The Chicago Bridge and Iron Company
Unlike many other companies, the Chicago Bridge and Iron Company (CBI), was able to make ends meet and successfully overcome the rough times of the Depression. The demand for steel declined after World War I because the federal government no longer needed weaponry and ships. There had been large increases in government purchasing and steel reserves during the war, especially from about 1916 to 1920, but statistics show industry-wide declines in 1921, 1922,1924, 1927, and 1931.
During the Depression, a great many businesses and individuals were financially ruined. The big consumers of steel had been the automotive industry, construction, railroads, and the machine/tool industry, especially shipbuilding and agricultural machinery. All of those industries were troubled, and their need for steel was reduced. The 1930s, for example, brought a sharp drop in railroad operations and also in the amount of steel they needed to purchase. Railroads had been the biggest buyers of steel. In 1923 railroads consumed about one-fourth of all finished steel. By 1938 railroads consumed only slightly more than six percent of the hot rolled steel produced in the United States.
Steel industries that survived the Depression generally altered their product mix. The demand for metal containers and appliances remained high, so many shifted from other kinds of production to these. Later, World War II caused another shift because heavier steel was needed for ships and tanks.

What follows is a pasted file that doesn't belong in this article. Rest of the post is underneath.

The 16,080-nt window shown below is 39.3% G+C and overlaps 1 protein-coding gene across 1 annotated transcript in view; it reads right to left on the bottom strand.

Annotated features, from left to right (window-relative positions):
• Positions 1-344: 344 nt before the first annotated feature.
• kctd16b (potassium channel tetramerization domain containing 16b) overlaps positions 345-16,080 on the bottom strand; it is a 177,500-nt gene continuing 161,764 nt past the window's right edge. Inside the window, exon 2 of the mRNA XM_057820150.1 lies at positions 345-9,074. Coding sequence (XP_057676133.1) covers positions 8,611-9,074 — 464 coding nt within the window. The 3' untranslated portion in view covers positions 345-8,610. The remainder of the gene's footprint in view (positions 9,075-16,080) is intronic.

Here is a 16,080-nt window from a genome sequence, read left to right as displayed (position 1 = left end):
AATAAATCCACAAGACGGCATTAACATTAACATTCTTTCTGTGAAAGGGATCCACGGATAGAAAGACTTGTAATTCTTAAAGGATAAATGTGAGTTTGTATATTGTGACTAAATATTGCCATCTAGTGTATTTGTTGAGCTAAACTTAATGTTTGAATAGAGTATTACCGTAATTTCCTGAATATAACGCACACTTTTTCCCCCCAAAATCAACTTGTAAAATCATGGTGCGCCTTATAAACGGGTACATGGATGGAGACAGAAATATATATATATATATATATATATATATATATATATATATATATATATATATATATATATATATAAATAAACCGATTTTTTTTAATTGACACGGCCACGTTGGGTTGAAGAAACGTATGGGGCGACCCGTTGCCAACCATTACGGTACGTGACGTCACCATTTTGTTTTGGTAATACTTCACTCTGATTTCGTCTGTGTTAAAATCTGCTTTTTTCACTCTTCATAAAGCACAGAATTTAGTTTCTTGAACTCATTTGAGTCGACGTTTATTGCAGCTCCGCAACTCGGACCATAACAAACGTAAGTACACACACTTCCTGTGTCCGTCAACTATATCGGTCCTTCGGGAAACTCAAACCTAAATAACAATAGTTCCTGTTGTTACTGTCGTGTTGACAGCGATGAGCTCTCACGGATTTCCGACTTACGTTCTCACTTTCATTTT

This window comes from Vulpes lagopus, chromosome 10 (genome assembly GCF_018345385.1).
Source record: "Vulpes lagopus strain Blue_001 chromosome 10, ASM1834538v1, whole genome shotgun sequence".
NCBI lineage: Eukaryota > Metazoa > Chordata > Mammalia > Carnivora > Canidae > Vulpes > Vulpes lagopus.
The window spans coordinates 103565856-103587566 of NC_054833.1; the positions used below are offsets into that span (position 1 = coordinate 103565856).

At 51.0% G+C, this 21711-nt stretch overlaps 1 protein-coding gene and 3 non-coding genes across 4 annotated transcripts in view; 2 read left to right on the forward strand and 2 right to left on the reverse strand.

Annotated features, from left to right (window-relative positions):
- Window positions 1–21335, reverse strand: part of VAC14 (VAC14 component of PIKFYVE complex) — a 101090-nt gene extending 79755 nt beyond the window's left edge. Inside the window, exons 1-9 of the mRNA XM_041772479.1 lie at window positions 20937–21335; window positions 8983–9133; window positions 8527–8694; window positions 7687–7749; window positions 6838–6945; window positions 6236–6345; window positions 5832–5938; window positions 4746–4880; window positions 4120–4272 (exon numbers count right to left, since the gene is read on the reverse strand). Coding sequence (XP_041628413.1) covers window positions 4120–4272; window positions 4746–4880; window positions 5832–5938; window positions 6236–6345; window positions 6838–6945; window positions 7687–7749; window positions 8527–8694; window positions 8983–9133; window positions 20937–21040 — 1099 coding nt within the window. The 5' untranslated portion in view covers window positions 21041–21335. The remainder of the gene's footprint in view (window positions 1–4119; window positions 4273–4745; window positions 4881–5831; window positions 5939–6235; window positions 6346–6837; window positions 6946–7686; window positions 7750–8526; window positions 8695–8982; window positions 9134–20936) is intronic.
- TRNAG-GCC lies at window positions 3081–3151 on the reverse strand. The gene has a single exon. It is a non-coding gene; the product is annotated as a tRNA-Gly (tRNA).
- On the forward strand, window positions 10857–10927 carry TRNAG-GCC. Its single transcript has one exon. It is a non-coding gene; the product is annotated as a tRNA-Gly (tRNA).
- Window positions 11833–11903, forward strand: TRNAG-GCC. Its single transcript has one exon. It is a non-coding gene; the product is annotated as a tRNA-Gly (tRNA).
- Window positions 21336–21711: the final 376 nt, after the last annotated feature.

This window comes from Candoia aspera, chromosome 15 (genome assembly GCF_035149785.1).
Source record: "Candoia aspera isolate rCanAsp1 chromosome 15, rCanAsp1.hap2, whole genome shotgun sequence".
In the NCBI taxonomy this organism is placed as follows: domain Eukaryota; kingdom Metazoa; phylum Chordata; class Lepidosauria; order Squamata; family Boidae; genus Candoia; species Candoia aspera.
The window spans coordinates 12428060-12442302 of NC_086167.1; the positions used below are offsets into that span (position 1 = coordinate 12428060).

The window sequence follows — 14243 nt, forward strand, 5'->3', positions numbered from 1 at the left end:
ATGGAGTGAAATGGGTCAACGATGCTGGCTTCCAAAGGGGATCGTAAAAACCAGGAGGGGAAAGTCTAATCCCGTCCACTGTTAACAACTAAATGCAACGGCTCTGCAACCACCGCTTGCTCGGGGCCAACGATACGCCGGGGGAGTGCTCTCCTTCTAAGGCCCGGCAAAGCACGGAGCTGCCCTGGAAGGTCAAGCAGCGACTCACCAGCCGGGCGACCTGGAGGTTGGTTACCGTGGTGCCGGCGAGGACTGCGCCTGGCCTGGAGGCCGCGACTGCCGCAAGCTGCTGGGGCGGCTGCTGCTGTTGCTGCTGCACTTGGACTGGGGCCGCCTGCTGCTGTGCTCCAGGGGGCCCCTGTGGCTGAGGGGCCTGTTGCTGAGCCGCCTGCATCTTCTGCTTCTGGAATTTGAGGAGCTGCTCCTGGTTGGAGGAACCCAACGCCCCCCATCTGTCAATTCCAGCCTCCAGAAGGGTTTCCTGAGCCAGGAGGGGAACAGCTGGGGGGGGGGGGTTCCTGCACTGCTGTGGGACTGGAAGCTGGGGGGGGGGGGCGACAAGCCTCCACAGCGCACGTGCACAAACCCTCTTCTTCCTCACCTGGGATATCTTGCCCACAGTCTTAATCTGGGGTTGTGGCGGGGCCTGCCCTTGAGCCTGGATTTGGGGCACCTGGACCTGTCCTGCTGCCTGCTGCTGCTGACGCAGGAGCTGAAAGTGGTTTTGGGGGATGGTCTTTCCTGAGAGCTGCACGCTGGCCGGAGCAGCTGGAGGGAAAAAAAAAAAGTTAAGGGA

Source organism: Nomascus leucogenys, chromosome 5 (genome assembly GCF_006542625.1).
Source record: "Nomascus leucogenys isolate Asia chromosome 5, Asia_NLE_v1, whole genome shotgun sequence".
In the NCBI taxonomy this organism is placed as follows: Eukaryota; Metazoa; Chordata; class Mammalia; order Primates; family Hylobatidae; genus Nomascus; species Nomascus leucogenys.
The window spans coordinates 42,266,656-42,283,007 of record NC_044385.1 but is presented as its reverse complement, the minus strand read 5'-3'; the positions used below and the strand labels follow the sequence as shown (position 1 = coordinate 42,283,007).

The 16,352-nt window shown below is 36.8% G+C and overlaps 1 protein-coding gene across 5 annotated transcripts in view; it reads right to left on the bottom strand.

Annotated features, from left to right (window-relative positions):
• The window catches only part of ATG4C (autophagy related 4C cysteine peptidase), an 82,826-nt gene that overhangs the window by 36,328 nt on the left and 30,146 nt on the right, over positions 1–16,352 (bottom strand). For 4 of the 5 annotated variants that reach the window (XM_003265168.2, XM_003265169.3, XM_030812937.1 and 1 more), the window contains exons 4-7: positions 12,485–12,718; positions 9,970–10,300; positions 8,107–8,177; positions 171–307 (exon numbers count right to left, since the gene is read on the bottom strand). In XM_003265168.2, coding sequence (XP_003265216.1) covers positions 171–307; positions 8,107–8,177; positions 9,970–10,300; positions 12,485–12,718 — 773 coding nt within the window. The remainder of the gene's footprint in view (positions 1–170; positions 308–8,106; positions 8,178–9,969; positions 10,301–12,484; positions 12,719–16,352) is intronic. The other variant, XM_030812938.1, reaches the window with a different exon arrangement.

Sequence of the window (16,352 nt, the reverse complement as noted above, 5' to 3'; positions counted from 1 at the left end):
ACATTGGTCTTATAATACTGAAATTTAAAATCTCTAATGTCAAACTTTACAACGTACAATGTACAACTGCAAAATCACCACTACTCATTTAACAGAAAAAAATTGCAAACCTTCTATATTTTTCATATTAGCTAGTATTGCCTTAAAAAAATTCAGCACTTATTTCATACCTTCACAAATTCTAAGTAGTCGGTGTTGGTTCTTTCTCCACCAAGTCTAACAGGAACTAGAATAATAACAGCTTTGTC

The oil industry's demand for steel containers did not slow during the Depression, nor did bridge construction, another bright spot for the steel industry. The CBI formed in 1889 to make bridges and later oil tanks, roofs, and equipment. Those prod-
Chicago's Century of Progress Exposition in 1933 showcased the technology
ucts allowed the company to weather the Depression relatively easily.
The Depression affected CBI and other businesses not only in the United States but also outside of the country. Latin America, for instance, was devastated by the condition of the United States economy. The CBI had virtually no work in Latin America from 1930 to 1937. Fortunately, Europe and Africa were not hit quite as hard by the economic devastation. In addition, Europe worked to rebuild itself from World War I and continued to need steel. CBI representatives made many trips to those countries during the Depression, and work there helped keep the company solvent.